In most cases complaints will be made by the person who received the care or service complained about, or who has been affected by a decision made by a public service provider. This person is ‘the complainant’. In some cases, the complaint is made to the Ombudsman on behalf of the complainant. The person making the complaint on their behalf is known as that person’s representative.
Examples of representatives include:
In such cases, the Office of the Ombudsman may ask the complainant to complete a consent form. This form authorises the representative to act on their behalf, and provides authorisation from the complainant for this Office to discuss their complaint, and share their personal information, with their representative.
There are some exemptions from this rule.
For example, when handling complaints from public representatives we do not require a consent form as once the initial complaint is received, we engage mainly directly with the complainant rather than the public representative. Furthermore a copy of the decision in the case is only sent to the complainant directly and not to the public representative.
Also in some cases, such as when a third party contacts this Office with a complaint that a public service provider has not replied to a correspondence, this Office will ask the relevant public service provider to respond directly to the complainant. In such cases, this Office will not request consent from the complainant, as we as we do not require or seek a copy of the reply which will issue from the public service provider.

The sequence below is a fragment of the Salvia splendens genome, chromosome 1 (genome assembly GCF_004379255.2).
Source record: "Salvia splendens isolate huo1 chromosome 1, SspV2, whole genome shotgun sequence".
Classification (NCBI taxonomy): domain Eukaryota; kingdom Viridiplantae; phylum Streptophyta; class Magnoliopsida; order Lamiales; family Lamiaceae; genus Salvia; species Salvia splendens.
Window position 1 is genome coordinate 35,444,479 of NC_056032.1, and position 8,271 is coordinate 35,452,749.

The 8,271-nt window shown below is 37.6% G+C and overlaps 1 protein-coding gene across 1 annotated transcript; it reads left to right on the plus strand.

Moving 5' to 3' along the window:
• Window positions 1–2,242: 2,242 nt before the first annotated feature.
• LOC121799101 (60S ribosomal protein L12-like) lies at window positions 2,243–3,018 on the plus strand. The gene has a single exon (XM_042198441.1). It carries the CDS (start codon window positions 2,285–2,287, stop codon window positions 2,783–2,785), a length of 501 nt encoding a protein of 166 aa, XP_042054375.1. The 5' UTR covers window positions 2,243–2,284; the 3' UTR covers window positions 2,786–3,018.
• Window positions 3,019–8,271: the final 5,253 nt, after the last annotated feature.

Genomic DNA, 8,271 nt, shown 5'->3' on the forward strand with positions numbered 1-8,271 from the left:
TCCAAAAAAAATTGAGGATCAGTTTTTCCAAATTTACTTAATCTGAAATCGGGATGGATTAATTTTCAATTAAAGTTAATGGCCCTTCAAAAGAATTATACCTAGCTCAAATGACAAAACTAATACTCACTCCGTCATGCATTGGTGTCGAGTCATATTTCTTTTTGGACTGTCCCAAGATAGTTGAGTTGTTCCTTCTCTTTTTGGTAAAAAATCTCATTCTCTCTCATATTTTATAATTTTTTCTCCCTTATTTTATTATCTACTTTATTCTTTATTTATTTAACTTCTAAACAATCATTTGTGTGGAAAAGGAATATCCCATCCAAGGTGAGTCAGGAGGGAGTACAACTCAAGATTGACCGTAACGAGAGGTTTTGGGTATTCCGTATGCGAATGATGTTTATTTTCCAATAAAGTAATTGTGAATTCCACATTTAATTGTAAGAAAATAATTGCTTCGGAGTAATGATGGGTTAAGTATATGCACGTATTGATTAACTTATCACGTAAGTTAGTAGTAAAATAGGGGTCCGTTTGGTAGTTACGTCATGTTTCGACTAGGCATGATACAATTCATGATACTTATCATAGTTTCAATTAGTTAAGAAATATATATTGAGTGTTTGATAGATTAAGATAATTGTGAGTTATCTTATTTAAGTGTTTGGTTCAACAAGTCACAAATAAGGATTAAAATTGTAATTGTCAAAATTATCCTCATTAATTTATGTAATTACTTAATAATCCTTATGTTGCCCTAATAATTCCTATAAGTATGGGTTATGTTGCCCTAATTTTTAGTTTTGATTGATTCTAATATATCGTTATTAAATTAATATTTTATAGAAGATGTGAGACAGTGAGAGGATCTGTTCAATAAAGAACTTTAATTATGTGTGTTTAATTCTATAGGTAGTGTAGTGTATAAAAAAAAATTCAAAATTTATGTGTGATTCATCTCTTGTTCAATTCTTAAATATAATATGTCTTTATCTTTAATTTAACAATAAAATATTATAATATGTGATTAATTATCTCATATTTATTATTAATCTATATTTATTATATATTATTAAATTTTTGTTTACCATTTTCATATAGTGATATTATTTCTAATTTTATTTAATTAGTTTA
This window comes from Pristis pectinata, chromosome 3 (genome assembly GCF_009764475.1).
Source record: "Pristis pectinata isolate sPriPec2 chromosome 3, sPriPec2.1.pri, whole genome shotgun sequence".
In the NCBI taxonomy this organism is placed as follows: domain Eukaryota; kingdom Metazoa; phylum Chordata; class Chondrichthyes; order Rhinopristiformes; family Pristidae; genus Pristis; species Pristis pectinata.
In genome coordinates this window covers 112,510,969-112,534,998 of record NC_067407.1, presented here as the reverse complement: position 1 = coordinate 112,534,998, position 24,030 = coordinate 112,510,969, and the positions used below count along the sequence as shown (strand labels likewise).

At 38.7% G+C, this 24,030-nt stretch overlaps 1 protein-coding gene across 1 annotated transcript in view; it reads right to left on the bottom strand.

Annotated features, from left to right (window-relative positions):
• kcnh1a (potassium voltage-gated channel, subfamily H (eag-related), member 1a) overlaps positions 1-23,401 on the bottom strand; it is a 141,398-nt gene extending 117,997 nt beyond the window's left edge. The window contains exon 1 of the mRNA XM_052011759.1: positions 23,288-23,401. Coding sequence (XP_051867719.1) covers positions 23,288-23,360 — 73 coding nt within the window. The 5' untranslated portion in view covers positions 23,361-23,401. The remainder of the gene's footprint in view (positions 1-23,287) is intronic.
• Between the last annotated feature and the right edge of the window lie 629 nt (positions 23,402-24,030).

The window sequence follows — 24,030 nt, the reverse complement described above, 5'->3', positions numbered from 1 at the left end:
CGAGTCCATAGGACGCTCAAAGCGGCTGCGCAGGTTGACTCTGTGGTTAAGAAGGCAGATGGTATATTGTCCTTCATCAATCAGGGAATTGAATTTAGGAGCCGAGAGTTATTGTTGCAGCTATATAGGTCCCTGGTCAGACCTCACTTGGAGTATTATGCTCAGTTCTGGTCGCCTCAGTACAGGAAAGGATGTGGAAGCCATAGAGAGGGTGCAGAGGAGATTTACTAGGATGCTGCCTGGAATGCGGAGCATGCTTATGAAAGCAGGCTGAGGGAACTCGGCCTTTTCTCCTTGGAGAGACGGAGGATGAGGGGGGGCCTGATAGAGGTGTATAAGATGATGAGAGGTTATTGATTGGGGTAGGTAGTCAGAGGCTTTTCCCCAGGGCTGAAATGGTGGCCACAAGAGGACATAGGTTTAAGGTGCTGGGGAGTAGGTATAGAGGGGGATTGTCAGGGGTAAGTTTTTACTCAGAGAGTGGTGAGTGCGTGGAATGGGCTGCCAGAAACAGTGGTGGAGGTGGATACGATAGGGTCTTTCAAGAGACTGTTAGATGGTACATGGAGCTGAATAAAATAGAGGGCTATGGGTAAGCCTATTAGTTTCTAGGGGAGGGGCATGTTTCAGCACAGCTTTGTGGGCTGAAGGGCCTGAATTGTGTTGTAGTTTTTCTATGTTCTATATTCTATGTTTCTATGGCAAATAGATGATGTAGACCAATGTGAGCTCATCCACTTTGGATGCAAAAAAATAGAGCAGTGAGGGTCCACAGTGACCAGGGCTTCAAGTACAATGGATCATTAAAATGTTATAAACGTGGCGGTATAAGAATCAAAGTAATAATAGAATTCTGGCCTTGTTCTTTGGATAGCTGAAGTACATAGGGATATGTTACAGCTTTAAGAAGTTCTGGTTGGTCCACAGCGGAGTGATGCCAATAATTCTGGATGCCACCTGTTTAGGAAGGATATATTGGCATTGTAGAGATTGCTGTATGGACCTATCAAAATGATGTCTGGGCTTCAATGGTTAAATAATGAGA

The Office may receive a complaint where the person directly affected does not have the capacity to consent to the complaint being made on their behalf. In such cases, the Office would look to get information about that person’s legal representative. This may include confirmation of power-of-attorney, enduring power of attorney or decision support arrangements registered under the Assisted Decision-Making (Capacity) Act 2015, and Assisted Decision-Making Capacity (Amendment) Act 2022.
Sometimes a person who would otherwise have been entitled to make a complaint is deceased. In this case a complaint may be made by a person who, at the time of the action in relation to which the complaint is made, was a close relative, or carer of that person.
Be mindful that the services of this Office are free
Remember that your representative may be receiving private or confidential information about you
In cases where your representative will be involved in agreeing an outcome to your complaint it should be someone you trust to represent your best interests.